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Bruised Emerging Markets Brace for Reality of China's Trade Pain

(Bloomberg) -- China is poised to provide the latest signpost for emerging markets wounded by a week in which traders fretted over the prospect of slowing growth in the world’s biggest economies.

With investors still worried about the fallout from the trade war, China will this week announce industrial production and retail sales for February. Last week, Citigroup Inc.’s emerging market economic surprise index fell the most in four years, while the average extra yield investors demand to hold the foreign debt of developing nations, as measured by a JPMorgan Chase & Co. gauge, had its largest weekly jump since November as China cut its 2019 growth target and U.S. jobs data showed the weakest hiring in more than a year.

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Bruised Emerging Markets Brace for Reality of China's Trade Pain

“China has fast become our main concern and we will also be analyzing the usual economic releases for signs the economy may be reaching a bottom,” said Anders Faergemann, a fund manager at PineBridge Investments in London that oversees $90 billion in assets.

Risk assets can still enjoy the tailwinds of a dovish-turning Federal Reserve and further stimulus from China, much as they did in 2016, when emerging markets embarked on an $8 trillion bull run, Faergemann said. Prices may also get a lift after People’s Bank of China Governor Yi Gang said over the weekend that China and the U.S. have reached consensus on many “crucial” issues and and have discussed the need to observe the “autonomy” of each other’s monetary policy.

All of which will test just how crowded the emerging-market trade has become.

“We likely need to see some position reduction and more signs of a pickup in European growth before becoming constructive again on EM,” Morgan Stanley analysts including London-based James Lord said in a note last week. “At the moment, it is a matter of being patient and waiting for some additional risk premia to be built into EM assets again.”

Data Deluge

  • China’s credit growth slowed in February after a seasonal surge the previous month, with the net development in the first two months of the year signaling continued recovery in credit supply, according to figures released on Sunday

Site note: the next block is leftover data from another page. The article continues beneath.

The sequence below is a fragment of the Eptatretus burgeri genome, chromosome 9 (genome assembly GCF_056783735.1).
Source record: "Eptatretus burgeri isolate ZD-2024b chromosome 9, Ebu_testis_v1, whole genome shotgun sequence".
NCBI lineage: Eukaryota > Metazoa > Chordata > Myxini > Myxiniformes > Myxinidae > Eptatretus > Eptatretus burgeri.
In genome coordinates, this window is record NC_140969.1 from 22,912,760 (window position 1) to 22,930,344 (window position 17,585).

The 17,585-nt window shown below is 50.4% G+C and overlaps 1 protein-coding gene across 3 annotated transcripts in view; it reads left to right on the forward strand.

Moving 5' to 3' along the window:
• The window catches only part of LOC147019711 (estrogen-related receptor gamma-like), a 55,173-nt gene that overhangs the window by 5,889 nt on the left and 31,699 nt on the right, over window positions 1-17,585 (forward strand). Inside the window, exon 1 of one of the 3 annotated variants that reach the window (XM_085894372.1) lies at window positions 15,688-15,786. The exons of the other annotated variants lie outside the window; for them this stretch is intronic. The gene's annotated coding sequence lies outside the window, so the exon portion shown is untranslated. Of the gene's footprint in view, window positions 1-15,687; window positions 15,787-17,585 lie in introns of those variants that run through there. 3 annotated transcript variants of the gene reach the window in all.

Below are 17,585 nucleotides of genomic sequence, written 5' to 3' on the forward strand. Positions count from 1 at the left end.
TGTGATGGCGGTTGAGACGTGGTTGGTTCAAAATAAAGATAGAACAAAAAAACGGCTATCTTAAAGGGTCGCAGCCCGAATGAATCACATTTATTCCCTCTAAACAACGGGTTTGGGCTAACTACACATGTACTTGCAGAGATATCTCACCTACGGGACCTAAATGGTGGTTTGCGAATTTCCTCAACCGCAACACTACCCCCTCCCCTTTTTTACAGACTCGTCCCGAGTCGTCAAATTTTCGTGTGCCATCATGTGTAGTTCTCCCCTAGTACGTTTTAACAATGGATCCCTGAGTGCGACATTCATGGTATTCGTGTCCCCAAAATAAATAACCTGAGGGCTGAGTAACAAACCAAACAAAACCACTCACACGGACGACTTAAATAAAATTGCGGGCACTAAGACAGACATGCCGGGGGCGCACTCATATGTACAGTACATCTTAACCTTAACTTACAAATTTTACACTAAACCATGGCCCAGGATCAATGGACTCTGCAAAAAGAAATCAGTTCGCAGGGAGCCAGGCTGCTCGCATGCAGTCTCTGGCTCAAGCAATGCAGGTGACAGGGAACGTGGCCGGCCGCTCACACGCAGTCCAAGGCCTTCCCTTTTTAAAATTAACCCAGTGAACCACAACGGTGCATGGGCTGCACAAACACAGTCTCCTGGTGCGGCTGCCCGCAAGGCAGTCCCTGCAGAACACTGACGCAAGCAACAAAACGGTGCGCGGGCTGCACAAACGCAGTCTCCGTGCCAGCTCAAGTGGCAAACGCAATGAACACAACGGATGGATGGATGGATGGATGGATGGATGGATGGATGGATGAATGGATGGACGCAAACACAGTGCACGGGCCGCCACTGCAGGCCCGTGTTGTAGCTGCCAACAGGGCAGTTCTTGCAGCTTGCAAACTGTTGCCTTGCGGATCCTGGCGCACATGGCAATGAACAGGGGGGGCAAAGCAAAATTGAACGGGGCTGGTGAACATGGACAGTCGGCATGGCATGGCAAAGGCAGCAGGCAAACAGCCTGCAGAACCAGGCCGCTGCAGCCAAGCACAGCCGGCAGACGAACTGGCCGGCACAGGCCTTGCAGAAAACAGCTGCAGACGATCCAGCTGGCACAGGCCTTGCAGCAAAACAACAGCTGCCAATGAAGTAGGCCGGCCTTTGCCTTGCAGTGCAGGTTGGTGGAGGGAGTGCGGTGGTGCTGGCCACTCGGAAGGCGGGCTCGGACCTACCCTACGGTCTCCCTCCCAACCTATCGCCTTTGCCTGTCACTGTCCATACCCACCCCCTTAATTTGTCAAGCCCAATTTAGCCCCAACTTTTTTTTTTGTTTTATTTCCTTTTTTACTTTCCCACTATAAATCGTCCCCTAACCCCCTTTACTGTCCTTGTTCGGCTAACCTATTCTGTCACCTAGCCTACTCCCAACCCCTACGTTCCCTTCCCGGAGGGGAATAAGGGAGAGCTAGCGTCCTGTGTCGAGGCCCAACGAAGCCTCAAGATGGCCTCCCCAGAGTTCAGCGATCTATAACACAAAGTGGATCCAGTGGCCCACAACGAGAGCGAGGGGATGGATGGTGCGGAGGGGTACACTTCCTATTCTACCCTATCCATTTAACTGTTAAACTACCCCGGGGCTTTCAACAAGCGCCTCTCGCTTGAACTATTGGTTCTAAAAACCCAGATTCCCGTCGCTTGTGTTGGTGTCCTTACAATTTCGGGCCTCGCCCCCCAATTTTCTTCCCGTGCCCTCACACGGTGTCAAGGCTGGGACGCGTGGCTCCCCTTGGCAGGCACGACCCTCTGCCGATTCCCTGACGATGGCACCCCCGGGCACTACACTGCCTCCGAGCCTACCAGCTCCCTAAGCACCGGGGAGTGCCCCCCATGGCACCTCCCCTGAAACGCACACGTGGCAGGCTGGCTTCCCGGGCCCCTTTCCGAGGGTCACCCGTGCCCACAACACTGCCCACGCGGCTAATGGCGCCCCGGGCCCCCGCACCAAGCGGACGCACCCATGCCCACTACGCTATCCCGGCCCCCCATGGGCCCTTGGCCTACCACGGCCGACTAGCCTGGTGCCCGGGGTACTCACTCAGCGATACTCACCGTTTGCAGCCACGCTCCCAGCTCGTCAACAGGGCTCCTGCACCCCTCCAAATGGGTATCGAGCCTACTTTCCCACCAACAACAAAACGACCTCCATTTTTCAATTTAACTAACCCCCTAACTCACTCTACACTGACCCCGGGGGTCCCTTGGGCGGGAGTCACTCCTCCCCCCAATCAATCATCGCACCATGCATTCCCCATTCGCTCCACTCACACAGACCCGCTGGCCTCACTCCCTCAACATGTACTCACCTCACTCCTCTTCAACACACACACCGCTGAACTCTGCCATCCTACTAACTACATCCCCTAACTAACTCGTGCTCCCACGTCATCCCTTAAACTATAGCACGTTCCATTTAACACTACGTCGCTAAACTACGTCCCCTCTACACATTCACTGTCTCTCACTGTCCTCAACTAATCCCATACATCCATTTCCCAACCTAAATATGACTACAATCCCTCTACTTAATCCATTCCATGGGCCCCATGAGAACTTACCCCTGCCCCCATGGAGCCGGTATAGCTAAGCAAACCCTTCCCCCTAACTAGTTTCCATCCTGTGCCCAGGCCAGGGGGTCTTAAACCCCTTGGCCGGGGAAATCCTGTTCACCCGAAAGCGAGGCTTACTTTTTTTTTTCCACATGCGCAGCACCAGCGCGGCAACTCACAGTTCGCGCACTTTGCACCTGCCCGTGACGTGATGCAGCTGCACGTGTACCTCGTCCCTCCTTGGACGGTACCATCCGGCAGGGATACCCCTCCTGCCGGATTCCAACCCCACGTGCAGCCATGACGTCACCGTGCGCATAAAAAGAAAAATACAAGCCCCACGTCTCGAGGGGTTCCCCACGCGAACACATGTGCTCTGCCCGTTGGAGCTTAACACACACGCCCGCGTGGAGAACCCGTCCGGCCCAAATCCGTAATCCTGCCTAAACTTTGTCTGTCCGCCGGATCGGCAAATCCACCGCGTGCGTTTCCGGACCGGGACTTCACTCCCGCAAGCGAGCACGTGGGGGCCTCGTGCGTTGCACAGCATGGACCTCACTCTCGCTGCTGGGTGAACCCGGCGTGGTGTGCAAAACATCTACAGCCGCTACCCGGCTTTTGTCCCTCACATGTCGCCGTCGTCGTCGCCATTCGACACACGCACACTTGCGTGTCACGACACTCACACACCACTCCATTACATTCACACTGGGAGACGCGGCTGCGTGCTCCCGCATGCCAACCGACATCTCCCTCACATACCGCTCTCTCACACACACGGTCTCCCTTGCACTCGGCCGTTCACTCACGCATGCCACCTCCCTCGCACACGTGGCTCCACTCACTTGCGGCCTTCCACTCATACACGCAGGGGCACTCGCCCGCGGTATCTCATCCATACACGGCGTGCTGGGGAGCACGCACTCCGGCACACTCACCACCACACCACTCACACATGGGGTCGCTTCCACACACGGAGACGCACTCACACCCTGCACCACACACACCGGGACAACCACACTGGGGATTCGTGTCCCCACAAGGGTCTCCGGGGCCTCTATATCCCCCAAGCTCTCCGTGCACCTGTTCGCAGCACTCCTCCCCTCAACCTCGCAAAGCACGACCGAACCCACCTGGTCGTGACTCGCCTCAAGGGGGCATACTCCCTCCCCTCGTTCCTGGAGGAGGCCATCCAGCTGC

• Turkey on Monday announced that the economy fell into its first recession in a decade, dealing a blow to President Recep Tayyip Erdogan as the nation heads toward bellwether municipal elections this month. The nation’s current-account deficit narrowed in January
  • India unveils consumer and wholesale-price inflation on Tuesday and Thursday, respectively. The Reserve Bank of India may go for a second rate cut this year when policy makers meet on April 4 if inflation pressures ease
  • The Philippines will post data on overseas workers’ remittances, which have been insufficient to cover the trade shortfall
  • Trade figures from the three deficit countries in Asia will be released in the coming week: Philippines on Tuesday; India and Indonesia on Friday
  • Brazil will probably release inflation data Tuesday, following a report that showed Latin America’s largest economy expanded less than expected in the fourth quarter
    • The new central bank chief Roberto Campos Neto assumes his post on Wednesday after stressing the need for fiscal discipline and control over inflation last month
  • In Mexico, traders will watch January industrial production data for clues on whether activity has cooled under the new government. Inflation has slowed to within the central bank’s target range for the first time since 2016. The swap market is showing bets on a decline in borrowing costs in the second half of 2019
  • Argentina’s February inflation data will probably show further acceleration and underline pressure on the peso. The currency recovered from last week’s record low

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